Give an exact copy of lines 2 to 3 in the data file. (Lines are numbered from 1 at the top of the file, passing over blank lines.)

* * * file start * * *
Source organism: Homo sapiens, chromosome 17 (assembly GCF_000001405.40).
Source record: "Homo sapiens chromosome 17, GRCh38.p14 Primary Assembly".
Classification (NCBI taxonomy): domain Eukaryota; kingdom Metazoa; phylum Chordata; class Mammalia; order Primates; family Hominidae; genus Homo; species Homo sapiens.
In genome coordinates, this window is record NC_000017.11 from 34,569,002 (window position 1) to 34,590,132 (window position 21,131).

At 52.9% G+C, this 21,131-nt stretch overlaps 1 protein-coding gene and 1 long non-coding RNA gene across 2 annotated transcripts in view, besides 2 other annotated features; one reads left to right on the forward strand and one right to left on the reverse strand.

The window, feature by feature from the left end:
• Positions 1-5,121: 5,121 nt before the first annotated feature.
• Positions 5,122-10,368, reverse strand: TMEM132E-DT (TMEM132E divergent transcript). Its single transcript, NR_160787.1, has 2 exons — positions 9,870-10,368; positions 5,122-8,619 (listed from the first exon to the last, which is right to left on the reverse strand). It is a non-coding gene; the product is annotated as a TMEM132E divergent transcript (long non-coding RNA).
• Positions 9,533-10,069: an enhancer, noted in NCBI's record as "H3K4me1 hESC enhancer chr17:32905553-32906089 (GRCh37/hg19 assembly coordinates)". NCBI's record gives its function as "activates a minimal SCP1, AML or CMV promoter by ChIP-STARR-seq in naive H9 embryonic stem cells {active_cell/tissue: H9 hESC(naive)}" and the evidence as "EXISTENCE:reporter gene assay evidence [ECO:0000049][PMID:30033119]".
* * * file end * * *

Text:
Source record: "Homo sapiens chromosome 17, GRCh38.p14 Primary Assembly".
Classification (NCBI taxonomy): domain Eukaryota; kingdom Metazoa; phylum Chordata; class Mammalia; order Primates; family Hominidae; genus Homo; species Homo sapiens.